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Research Papers

Confocal Image-Based Computational Modeling of Nitric Oxide Transport in a Rat Mesenteric Lymphatic Vessel

[+] Author and Article Information
John T. Wilson

Department of Bioengineering,
Imperial College London,
South Kensington Campus,
London SW7 2AZ,UK;
Department of Biomedical Engineering,
Texas A&M University,
5045 Emerging Technologies Building,
3120 TAMU,
College Station, TX 77843

Wei Wang, David C. Zawieja

Department of Systems Biology and Translational Medicine,
Texas A&M Health Science Center,
702 Southwest H.K. Dodgen Loop,
Temple, TX 76504

Augustus H. Hellerstedt

Department of Biomedical Engineering,
Texas A&M University,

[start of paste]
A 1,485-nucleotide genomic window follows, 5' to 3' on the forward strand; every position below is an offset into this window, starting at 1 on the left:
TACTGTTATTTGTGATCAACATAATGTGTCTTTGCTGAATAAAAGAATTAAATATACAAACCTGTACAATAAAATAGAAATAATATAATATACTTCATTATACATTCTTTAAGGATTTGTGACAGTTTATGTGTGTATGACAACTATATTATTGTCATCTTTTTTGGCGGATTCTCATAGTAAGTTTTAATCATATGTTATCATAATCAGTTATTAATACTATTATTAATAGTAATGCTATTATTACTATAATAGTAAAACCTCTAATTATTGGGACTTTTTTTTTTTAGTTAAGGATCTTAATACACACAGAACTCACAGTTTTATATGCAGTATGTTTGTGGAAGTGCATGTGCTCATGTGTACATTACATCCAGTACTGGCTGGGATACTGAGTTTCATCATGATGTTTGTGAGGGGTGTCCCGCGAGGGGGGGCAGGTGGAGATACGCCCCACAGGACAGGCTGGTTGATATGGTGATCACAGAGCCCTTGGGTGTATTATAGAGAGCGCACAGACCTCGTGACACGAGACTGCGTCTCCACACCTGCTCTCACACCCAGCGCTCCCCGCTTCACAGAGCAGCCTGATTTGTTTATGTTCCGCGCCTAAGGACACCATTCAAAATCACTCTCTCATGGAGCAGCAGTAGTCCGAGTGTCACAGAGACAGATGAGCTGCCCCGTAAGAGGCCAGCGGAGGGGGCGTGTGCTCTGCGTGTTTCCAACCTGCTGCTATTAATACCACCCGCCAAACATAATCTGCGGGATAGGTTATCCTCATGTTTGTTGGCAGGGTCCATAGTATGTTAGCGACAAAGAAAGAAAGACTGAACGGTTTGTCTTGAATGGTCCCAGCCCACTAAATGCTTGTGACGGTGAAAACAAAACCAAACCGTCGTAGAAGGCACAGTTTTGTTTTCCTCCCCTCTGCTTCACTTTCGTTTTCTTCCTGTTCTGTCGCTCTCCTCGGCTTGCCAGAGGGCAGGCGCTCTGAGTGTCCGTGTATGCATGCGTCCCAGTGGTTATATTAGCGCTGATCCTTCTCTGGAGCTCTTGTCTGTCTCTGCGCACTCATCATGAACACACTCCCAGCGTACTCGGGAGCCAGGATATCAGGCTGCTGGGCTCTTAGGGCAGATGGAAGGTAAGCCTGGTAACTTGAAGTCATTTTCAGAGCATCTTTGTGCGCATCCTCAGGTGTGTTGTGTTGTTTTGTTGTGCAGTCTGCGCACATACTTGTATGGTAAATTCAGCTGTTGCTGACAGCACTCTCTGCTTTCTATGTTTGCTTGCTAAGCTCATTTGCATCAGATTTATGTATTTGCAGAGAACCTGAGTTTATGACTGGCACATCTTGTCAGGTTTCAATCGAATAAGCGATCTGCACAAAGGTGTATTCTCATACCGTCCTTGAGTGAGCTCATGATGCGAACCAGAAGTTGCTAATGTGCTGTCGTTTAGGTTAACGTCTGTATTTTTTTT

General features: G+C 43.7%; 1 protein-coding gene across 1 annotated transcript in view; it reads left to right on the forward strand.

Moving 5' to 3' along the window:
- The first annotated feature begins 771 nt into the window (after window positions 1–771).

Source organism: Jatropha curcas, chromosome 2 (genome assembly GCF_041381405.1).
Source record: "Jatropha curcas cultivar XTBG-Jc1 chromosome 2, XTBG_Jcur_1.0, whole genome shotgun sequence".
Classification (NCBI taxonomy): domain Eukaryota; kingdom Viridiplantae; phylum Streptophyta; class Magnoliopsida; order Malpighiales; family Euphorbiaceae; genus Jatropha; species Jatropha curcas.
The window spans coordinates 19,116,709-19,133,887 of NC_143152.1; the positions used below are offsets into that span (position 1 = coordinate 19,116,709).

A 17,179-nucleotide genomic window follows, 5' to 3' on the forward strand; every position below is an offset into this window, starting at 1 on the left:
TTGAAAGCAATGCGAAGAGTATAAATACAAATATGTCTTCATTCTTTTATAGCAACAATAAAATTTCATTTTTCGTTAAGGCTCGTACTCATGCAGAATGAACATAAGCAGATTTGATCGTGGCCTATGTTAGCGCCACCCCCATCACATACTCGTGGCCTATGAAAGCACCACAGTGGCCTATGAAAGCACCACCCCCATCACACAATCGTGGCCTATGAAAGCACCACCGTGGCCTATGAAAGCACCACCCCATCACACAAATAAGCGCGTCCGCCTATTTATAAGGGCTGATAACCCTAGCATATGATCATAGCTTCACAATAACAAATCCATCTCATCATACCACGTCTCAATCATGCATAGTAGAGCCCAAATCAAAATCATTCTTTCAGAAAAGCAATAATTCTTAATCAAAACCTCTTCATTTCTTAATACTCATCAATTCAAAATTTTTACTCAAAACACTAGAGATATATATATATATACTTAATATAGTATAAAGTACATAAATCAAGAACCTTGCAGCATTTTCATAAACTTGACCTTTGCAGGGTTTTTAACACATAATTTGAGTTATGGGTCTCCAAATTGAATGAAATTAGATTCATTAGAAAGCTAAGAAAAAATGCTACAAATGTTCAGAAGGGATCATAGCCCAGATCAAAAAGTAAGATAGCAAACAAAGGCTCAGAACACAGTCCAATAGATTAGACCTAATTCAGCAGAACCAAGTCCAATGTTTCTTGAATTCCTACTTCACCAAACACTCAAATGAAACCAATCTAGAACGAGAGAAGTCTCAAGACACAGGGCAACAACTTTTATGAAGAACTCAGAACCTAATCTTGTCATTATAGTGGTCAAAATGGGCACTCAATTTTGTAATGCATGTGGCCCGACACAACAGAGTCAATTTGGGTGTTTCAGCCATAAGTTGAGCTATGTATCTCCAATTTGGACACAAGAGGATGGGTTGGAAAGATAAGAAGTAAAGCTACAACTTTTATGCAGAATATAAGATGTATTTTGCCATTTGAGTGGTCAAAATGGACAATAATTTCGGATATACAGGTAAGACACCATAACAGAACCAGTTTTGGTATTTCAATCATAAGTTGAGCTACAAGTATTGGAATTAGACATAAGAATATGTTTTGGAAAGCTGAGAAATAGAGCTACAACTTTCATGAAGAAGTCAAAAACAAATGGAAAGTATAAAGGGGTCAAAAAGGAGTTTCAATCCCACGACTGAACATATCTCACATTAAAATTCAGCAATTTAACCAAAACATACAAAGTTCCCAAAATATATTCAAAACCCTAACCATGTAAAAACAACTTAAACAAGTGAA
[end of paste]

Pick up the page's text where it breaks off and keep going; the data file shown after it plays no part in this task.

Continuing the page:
5045 Emerging Technologies Building,
3120 TAMU,
College Station, TX 77843

James E. Moore,

Department of Bioengineering,
Imperial College London,
South Kensington Campus,
London SW7 2AZ, UK;
Department of Biomedical Engineering,
Texas A&M University,
5045 Emerging Technologies Building,
3120 TAMU,
College Station, TX 77843

Contributed by the Bioengineering Division of ASME for publication in the JOURNAL OF BIOMECHANICAL ENGINEERING. Manuscript received November 19, 2012; final manuscript received March 4, 2013; accepted manuscript posted April 24, 2013; published online April 24, 2013. Assoc. Editor: Tim David.

J Biomech Eng 135(5), 051005 (Apr 24, 2013) (8 pages) Paper No: BIO-12-1570; doi: 10.1115/1.4023986 History: Received November 19, 2012; Revised March 04, 2013; Accepted March 08, 2013